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If I have something like:

typedef int MyType;

is it good practice to cast the operands of an operation if I do something like this:

int x = 5;
int y = 6;

MyType a = (MyType)(x + y);

I know that I don't need to do that but wondering if it's better for intent/documentation/readability concerns. Or, should I just do:

MyType a = x + y;

There may be reasons why x and y aren't declared as MyType but the sum of them could be used as an argument to a function that takes MyType, for example.

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2 Answers 2

I wouldn't use a cast. It's unnecessary, looks messy, makes the code harder for a person to parse, and obscures the intent of the code.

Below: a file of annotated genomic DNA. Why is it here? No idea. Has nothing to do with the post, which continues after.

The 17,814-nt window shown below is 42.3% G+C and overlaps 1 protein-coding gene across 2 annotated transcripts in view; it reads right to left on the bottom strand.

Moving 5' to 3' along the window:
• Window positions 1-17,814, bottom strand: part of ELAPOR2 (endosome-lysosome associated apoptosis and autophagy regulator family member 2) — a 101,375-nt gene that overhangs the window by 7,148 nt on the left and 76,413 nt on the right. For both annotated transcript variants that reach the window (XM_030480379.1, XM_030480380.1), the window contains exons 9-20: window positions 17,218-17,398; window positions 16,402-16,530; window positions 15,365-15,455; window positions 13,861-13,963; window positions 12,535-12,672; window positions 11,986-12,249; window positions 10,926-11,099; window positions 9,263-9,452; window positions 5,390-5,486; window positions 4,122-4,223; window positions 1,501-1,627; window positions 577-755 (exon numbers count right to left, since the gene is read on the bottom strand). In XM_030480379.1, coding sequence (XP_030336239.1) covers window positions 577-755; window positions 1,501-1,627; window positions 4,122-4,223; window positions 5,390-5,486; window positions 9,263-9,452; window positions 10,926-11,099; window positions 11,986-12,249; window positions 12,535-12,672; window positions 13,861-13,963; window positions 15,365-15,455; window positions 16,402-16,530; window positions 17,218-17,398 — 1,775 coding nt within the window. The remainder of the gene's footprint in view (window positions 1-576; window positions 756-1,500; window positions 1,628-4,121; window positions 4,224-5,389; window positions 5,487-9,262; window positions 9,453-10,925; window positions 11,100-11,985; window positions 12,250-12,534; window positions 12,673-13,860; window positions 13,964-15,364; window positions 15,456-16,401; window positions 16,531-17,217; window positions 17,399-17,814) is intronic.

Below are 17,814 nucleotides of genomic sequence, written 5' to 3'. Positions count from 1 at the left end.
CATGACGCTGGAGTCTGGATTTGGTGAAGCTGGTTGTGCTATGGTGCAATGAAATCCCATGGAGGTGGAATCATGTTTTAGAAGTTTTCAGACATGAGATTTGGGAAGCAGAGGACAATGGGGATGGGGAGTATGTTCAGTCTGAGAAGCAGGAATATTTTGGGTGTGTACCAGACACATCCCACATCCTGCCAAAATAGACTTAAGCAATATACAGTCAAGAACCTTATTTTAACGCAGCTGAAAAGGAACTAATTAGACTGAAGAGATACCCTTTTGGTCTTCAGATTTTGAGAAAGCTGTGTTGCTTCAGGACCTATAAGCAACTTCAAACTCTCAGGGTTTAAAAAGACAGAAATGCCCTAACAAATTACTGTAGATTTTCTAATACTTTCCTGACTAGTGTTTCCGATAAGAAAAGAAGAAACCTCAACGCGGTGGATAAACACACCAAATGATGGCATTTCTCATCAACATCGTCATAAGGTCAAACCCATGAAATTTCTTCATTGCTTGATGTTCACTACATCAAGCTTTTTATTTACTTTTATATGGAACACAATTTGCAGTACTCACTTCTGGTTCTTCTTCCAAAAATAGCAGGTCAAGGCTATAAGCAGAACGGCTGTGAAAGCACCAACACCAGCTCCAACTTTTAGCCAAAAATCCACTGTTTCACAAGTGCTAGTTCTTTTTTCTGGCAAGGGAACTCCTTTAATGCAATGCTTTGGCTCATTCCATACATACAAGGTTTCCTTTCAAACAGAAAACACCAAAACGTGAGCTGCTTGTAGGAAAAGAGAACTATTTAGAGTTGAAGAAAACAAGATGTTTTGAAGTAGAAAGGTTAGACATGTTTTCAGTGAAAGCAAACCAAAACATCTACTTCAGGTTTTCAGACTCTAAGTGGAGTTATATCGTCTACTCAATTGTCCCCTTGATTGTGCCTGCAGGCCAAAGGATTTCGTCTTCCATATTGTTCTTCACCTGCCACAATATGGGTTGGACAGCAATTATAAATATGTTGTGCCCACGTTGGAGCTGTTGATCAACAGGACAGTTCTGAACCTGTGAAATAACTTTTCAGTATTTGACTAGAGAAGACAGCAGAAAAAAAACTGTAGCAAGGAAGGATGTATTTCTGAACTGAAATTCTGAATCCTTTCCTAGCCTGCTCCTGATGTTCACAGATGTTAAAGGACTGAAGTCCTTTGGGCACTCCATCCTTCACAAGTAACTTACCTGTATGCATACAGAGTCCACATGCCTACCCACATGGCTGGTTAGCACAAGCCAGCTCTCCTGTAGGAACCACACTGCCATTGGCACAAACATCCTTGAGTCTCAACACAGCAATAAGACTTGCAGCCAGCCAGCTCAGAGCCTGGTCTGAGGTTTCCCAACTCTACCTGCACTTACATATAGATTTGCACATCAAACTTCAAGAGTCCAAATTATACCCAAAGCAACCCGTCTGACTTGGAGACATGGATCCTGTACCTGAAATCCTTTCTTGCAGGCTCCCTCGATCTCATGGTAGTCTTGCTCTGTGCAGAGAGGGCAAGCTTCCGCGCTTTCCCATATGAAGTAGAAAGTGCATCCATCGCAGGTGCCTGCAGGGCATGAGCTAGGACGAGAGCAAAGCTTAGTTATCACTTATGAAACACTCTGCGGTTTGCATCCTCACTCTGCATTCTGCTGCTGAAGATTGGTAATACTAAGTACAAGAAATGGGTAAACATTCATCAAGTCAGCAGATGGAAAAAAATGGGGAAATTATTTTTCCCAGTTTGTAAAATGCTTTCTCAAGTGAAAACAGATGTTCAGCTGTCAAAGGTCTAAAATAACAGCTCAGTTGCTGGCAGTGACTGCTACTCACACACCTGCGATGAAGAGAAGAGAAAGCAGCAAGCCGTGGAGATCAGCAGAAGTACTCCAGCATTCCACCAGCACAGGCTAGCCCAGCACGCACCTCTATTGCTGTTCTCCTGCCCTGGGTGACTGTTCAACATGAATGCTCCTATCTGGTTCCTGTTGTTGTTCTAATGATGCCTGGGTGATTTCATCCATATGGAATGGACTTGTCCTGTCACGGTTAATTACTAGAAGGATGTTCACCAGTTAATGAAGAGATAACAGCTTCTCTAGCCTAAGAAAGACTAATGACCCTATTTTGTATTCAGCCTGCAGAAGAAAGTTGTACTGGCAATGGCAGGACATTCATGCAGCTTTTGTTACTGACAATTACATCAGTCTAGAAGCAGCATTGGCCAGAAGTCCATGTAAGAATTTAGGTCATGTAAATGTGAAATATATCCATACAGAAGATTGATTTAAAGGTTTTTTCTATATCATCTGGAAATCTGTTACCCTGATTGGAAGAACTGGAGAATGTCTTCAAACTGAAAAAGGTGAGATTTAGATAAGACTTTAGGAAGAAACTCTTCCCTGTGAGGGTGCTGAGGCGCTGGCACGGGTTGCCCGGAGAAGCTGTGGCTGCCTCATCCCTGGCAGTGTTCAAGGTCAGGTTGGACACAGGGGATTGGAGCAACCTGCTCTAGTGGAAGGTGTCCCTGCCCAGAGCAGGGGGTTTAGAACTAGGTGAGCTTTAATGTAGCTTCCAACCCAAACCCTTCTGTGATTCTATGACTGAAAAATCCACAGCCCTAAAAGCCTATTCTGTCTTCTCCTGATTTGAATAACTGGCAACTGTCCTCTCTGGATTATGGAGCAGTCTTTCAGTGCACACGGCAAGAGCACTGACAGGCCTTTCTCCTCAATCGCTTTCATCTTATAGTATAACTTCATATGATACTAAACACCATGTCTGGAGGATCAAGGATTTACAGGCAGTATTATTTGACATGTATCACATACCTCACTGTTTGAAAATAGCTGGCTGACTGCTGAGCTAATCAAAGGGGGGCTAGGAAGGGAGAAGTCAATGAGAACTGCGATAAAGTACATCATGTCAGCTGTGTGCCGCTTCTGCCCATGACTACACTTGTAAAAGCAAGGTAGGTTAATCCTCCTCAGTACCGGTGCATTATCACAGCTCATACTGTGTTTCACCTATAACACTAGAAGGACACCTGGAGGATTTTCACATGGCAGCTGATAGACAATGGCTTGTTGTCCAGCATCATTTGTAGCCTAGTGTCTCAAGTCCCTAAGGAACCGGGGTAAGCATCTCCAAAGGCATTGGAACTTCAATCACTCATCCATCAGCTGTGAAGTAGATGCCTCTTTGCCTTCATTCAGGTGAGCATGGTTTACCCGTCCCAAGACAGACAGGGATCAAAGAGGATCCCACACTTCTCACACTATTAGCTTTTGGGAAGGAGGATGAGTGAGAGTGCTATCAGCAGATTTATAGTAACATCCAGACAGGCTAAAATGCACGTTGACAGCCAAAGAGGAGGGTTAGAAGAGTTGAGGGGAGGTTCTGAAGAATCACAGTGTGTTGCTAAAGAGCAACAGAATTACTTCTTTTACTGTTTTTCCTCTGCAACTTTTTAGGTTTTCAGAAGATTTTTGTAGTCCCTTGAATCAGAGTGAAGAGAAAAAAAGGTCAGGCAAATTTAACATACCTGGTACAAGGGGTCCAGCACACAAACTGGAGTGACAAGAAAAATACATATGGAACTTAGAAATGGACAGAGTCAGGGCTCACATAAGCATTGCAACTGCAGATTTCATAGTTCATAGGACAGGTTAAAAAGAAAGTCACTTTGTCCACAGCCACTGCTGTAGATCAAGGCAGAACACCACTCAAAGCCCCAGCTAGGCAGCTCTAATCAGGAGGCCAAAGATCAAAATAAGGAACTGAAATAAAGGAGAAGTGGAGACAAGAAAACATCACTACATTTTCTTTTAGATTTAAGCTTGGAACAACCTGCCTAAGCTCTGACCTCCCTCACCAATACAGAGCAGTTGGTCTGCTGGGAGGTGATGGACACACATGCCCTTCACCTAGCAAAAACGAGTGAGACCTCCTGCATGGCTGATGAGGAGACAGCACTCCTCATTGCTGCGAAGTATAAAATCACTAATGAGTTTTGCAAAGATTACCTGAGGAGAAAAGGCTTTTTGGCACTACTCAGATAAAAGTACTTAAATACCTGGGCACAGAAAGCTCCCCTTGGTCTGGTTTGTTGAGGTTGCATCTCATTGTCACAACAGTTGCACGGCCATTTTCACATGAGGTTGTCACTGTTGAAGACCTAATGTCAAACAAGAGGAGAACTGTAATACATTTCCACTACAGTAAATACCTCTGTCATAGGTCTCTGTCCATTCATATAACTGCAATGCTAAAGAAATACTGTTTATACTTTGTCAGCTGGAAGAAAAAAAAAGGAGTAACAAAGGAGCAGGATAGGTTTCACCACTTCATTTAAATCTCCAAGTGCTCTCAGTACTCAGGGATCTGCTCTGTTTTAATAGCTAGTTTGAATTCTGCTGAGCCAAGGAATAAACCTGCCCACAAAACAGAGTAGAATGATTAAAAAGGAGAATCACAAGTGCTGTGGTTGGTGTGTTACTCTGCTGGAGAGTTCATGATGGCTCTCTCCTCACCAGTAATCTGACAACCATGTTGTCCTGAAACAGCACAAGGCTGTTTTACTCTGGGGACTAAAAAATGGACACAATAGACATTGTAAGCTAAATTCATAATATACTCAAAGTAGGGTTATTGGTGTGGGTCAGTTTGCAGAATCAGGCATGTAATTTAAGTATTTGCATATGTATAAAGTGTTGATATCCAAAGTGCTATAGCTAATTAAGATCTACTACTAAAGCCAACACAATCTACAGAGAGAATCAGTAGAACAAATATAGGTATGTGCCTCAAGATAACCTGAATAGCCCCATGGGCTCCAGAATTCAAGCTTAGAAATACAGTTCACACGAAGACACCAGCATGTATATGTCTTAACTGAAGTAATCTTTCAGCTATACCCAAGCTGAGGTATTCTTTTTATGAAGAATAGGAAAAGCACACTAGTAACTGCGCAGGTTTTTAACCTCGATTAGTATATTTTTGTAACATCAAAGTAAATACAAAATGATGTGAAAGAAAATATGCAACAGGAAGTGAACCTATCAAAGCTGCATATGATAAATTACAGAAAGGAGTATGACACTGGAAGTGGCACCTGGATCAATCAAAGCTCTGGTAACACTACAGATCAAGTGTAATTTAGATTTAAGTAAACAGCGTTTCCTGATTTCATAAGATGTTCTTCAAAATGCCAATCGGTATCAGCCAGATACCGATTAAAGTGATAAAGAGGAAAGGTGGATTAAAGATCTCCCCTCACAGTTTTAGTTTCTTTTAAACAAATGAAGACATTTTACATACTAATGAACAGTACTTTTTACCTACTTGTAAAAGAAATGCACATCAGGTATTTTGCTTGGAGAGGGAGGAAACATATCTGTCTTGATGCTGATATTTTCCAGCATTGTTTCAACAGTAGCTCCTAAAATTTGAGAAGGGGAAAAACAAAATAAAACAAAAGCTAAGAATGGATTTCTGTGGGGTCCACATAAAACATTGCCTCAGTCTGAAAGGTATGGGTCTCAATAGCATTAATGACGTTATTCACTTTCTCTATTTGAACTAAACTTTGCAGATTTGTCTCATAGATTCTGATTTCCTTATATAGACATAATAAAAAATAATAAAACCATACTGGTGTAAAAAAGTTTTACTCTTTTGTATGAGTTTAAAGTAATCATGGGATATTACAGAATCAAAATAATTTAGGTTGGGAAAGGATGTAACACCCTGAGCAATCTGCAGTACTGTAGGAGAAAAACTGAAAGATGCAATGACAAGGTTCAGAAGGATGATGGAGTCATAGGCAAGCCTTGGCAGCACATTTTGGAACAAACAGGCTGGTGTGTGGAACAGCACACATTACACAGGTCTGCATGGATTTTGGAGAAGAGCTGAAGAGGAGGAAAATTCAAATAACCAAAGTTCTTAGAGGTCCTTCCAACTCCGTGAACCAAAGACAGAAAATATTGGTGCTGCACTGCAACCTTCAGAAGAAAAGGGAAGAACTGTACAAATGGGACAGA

If you use typedefs consistently (i.e., if you declare x and y as MyType objects as well), you shouldn't have too much of a problem with this.

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The cast is unnecessary, and kinda ugly; if I were maintaining this code I'd yank it out in passing the the first time I read through that file on general principles. So no, it won't do anything bad - it's just indicating what is going to happen to the value of x + y anyways - but it clutters the line and the declaration of a as MyType already provides all the documentation that line needs.

In general, I feel you should try to explicitly cast things as little as possible; when you see a cast in code it should be an indicator that something noteworthy is happening, not simply that a variable's type is going to be changed during execution.

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I'm not sure what you mean by "noteworthy" and not simply a variable's type is going to be changed. –  mesorismo Jun 16 '10 at 2:47

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